2. Femoral (leg) artery atherosclerosis: The femoral arteries travel from the groin to the calf and are the most common site of atherosclerosis outside the heart. If the patient is not very active, there may be few symptoms. However, if the femoral arteries are significantly narrowed or blocked, walking may be impaired. The typical symptom is cramping of the calf when walking (especially if going up a hill or walking fast). Fortunately, this rarely results in amputation but can be very annoying and disabling for those people who want to remain active. If your health care provider suspects that you have femoral artery narrowing, he or she may order a duplex scan of your legs and blood pressure measurements to confirm the problem. Treatment options include medication, exercise in the form of walking, balloon angioplasty (dilating the artery narrowing through a catheter) or surgical bypass. Discussion of these options with a vascular surgeon is necessary to decide which option is best in the individual case. Again, we are committed to offering minimally invasive techniques when possible to treat our patients.
3. Arterial aneurysms: Aneurysms of the arteries are areas of dilatation caused by genetic factors (patients are born with the tendency to get an aneurysm) or due to injuries such as trauma or needle puncture. Out side of the brain, the most common site of an aneurysm is the abdominal aorta - the main artery carrying blood from the heart to the pelvis and legs. Aortic aneurysm is a potentially life threatening condition that requires evaluation and in the appropriate patient, repair. Left untreated, an aneurysm can form clots that could lead to amputation or could develop a weak area leading to leak or rupture - a generally lethal event. The diagnosis of an aortic aneurysm is made by physical exam and an ultrasound imaging exam. If the aneurysm is large enough to be dangerous, then repair is indicated. In 1999 the FDA allowed surgeons to start repairing aneurysms with a minimally invasive technique called endoluminal repair. Instead of an operation through a large abdominal incision, the graft material used to repair the aneurysm in positioned through small incisions in the groins. This method is currently used only on select patients, based on health history and other medical problems. One of the benefits is that it allows patients to go home the day after the procedure (rather than a 1 week hospital stay). Although not offered in all hospitals nor performed by all vascular surgeons, this method of repair is offered by Northwest Surgical Specialists.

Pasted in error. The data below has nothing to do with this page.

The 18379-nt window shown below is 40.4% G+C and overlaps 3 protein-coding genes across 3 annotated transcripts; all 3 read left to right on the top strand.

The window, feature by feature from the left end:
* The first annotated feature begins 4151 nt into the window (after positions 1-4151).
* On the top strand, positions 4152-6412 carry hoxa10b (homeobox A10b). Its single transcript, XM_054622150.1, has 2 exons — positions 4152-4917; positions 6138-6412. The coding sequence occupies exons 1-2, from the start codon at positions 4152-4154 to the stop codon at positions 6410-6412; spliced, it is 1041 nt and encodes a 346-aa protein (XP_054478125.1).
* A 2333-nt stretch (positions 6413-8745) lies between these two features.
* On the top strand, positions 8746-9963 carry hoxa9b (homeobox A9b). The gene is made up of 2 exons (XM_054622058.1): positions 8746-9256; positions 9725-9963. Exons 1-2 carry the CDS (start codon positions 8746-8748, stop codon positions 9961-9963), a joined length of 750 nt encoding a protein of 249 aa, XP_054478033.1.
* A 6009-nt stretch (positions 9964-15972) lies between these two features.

Summary: Atherosclerosis is a common problem with many and various symptoms caused by smoking cigarettes or having other risk factors such as high blood pressure, high cholesterol or diabetes. Since patients with diabetes are at particular risk for developing symptomatic atherosclerosis - we encourage complete vascular examination and awareness in patients with diabetes - especially if other risk factors are present. All patients with symptoms of arterial vascular disease should undergo evaluation with non-invasive vascular testing with duplex scanning (doppler and ultrasound).
Diseases of Arteries
Diseases of Veins